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The filibuster has always been a tool for reactionaries

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Great Jamelle Bouie column on how the filibuster has been used to disenfranchise Black people for more than a century:

The unwanted attention came in the form of a voting rights bill. In his first message to Congress, issued in December 1889, President Benjamin Harrison, a Republican and a veteran of the Civil War, called on Congress to stop the disenfranchisement of Black voters in the South and to help “secure to all our people a free exercise of the right of suffrage.” Voter suppression had cost Harrison the popular vote in the 1888 election. Securing the voting rights of Black Americans would redound to his — and the Republican Party’s — benefit, although that was not his only concern.

“In many parts of our country where the colored population is large the people of that race are by various devices deprived of any effective exercise of their political rights and of many of their civil rights,” Harrison wrote. “The wrong does not expend itself upon those whose votes are suppressed. Every constituency in the Union is wronged.”

After Henry Cabot Lodge proposed legislation that would make certifying elections a federal rather than state power, the reaction should be familiar:

Mississippi completed its new constitution just as the Lodge bill moved from the House of Representatives — where it passed without a single Democratic vote — to the Senate. And in the debate over the bill, Mississippi’s plan to disenfranchise its Black population took center stage. “The white body of the South will forever keep the colored people as a lower stratum, without political power or social significance,” Senator Henry Blair of New Hampshire said, “until the time when the masses of the white people themselves have intelligence enough to know what real freedom is and to cast that ballot which ordains liberty for the millions of all races, and not the elevation and power for the few of one.”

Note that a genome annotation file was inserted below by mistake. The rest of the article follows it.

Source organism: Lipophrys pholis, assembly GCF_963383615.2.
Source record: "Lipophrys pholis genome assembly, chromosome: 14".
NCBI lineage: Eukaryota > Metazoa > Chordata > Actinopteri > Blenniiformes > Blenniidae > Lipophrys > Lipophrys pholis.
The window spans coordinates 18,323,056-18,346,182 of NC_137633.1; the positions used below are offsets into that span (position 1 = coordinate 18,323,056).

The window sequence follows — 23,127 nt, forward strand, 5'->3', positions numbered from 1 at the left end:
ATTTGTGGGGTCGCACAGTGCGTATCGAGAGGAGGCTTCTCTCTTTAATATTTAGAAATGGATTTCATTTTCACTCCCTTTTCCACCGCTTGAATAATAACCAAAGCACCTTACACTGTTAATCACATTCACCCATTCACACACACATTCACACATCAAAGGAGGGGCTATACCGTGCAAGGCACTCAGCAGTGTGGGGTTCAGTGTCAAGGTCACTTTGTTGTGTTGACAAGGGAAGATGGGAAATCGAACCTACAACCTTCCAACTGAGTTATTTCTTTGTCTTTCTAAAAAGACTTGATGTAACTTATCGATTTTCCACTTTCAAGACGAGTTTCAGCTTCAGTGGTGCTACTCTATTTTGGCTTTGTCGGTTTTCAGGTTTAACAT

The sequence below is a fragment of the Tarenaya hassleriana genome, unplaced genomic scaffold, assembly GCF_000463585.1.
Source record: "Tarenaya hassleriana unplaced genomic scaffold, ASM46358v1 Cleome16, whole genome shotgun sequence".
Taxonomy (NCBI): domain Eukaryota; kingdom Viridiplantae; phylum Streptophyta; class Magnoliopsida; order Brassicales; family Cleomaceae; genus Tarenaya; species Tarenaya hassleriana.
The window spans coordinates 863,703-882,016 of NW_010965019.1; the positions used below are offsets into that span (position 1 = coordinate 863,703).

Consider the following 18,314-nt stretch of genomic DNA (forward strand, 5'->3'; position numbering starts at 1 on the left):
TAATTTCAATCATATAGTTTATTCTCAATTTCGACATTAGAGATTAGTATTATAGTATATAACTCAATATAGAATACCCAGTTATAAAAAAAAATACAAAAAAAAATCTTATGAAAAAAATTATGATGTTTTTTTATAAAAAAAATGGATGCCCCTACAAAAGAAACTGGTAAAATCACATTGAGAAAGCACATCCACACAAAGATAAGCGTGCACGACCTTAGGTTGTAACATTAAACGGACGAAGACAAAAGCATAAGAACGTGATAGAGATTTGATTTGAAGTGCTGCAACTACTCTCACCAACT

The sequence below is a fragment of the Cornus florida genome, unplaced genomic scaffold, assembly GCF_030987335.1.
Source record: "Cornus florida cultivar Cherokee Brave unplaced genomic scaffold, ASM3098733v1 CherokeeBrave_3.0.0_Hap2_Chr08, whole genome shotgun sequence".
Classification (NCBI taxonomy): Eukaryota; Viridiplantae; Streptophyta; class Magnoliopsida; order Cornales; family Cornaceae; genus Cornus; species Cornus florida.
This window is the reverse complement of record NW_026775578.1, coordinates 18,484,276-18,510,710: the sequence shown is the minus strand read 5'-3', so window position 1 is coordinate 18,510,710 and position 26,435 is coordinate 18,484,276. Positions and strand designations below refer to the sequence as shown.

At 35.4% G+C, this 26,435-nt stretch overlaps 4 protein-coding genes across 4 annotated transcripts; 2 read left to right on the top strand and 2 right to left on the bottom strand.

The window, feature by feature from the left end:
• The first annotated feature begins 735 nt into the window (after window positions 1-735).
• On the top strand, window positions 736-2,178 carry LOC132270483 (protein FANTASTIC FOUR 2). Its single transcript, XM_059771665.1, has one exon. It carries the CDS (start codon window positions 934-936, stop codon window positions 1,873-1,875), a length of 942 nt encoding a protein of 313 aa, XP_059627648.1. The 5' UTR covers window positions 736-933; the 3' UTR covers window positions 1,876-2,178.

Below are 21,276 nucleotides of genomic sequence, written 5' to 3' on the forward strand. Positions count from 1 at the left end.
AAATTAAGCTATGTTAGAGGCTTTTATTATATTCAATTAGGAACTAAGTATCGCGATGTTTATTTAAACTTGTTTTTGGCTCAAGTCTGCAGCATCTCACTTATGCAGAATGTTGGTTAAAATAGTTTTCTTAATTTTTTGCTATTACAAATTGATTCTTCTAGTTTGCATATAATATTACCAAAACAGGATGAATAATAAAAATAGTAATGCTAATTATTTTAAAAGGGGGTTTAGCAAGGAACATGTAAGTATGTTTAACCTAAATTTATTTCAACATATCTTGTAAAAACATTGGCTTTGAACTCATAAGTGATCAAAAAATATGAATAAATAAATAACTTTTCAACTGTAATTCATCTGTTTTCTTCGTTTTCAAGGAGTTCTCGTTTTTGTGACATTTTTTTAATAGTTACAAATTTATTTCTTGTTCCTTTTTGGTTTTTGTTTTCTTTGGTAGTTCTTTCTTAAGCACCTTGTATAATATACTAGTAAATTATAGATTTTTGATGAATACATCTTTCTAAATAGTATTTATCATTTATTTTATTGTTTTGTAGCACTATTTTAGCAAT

Not every Republican, however, thought the bill was necessary. Some, explains Alexander Keyssar in “The Right to Vote: The Contested History of Democracy in the United States,” were convinced that the party’s “procapitalist, pro-economic development, protariff views” would “attract a new white constituency in the South while shoring up Republican support elsewhere.” The party, they argued, did not need Black voters to thrive.

Division among Republicans allowed Democrats to take the initiative. They delayed debate on the bill until after the November midterm elections, where Democrats won control of the House. When, in December, Republicans moved to open debate, Democrats objected again. “We are acting in a great deal of haste to propose at this time repressive measures for the passage of a repressive and coercive force bill for the people,” said Senator John Reagan of Texas.

When, later that month, the Lodge bill finally reached the floor of the Senate, it was met by a Democratic filibuster. Democrats blasted the proposal as an unconstitutional power grab, a “cunning contrivance to place in the hands of a minority the control of the institutions of this great people, with a bayonet for every ballot to perpetuate their ruin.”

The Democrats have a historic responsibility to learn from the failures of the post-Reconstruction Republicans by restoring majority rule in the Senate and passing robust voting rights legislation.

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